Organic molecules used as functional building blocks on technological surfaces are the basis of future electronic and optoelectronic devices. For this reason, the understanding of the assembly of organic layers on surfaces is of major relevance for applications as light-emitting diodes, organic field-effect transistors o molecular electronics. Within this frame, the dielectric surfaces formed by transition metal oxides represent a family of large-gap transparent semiconductors that are crucial for the development of next-generation devices.
In this research line we aim at understanding the assembly of organic layers in dielectric surfaces and the structure on new metal-organic networks of variable dimensionality. Among all metal oxides, TiO2 is considered as the model one for surface science experiments, since good quality surface terminations can be easily obtained. Additionally, it has acquired technological importance due to its performance in gas sensing, anti-corrosion coatings, photochemistry or heterogeneous catalysis. For this reason, in the ESISNA group we study the reactivity of the TiO2(110) surface towards organic molecules, as it is the case of pentacene, C60, PTCDI, C60H30, perilene molecules, etc., making use of different experimental surface techniques such as STM, XPS, LEED and NEXAFS combined with theoretical calculations.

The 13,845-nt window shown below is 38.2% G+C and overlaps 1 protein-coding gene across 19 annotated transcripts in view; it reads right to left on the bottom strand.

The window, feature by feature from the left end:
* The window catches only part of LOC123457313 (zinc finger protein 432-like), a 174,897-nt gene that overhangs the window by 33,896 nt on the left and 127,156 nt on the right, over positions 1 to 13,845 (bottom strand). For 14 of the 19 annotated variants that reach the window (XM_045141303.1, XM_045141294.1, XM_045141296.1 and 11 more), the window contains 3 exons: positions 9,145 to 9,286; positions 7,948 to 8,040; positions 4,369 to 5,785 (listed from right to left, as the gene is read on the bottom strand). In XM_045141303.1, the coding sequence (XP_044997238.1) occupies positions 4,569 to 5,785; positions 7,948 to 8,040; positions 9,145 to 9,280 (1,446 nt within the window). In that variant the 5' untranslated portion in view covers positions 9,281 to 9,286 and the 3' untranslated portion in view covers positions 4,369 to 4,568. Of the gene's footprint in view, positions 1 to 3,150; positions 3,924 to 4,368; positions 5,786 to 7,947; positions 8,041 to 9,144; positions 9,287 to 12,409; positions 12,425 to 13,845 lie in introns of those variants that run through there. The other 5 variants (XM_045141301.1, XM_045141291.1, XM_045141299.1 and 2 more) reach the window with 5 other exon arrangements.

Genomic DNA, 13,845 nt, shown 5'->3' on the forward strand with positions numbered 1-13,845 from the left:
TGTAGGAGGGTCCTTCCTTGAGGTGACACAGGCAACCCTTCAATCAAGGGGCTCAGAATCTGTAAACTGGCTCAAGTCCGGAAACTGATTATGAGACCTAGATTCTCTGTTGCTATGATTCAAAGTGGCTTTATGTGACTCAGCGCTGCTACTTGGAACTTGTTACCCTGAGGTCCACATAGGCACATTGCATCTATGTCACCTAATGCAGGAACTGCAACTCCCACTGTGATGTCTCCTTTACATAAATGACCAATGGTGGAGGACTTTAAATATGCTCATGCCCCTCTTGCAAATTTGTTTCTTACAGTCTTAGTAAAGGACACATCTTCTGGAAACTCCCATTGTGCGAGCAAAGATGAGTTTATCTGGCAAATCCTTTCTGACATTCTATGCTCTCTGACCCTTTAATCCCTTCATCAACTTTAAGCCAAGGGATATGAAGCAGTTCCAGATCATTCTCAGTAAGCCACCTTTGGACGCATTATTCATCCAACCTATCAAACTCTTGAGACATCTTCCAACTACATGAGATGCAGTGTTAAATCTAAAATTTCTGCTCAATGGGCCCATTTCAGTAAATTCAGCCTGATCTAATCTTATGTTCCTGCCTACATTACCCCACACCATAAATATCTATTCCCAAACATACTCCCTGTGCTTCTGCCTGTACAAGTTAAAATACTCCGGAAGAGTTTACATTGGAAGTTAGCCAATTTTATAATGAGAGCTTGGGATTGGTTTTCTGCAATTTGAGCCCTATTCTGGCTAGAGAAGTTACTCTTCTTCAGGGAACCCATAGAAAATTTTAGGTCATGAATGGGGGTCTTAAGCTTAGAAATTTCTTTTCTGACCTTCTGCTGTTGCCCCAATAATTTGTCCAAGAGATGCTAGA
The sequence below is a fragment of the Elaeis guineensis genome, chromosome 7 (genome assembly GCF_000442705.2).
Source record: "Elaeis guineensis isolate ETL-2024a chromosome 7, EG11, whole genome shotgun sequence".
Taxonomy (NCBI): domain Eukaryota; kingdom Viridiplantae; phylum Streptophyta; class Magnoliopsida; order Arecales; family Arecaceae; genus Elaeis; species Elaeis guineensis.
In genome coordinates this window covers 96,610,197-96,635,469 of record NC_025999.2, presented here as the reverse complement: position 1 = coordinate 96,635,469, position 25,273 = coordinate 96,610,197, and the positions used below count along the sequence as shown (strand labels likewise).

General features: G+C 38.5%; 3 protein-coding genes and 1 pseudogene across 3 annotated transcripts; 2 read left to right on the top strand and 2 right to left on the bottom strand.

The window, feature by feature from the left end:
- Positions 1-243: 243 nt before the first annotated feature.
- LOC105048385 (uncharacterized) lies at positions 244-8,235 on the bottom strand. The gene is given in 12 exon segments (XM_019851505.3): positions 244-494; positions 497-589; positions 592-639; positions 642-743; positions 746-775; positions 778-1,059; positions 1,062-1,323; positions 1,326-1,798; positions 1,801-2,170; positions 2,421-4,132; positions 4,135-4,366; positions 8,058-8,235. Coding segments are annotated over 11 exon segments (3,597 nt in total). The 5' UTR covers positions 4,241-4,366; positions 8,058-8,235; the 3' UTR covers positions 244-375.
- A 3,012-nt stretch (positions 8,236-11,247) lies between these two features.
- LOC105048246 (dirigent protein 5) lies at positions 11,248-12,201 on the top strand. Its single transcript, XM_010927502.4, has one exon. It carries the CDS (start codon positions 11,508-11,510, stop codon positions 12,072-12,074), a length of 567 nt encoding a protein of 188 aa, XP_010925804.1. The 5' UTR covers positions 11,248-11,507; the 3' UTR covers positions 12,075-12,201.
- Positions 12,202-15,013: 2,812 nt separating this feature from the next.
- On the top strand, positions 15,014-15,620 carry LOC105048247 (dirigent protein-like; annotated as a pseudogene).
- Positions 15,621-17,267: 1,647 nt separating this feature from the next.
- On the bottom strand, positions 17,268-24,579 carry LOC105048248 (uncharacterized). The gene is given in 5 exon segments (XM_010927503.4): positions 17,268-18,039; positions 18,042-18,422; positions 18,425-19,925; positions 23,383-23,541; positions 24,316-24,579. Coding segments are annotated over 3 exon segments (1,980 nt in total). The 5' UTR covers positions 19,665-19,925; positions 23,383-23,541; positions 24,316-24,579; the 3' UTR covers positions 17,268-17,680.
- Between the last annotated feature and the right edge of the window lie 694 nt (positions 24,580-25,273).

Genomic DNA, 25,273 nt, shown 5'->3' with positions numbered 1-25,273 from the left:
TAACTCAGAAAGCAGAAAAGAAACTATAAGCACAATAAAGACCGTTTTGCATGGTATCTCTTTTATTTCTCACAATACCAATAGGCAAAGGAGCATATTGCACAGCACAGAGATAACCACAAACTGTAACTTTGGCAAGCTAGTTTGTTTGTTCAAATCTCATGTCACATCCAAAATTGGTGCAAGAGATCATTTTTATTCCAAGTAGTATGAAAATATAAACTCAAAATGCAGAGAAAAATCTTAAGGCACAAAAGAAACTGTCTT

STM images and representation of C60H30 molecules before and after annealing at 750K on a TiO2(110) surface with a molecular transformation by a surface assisted cyclo-dehydrogenation process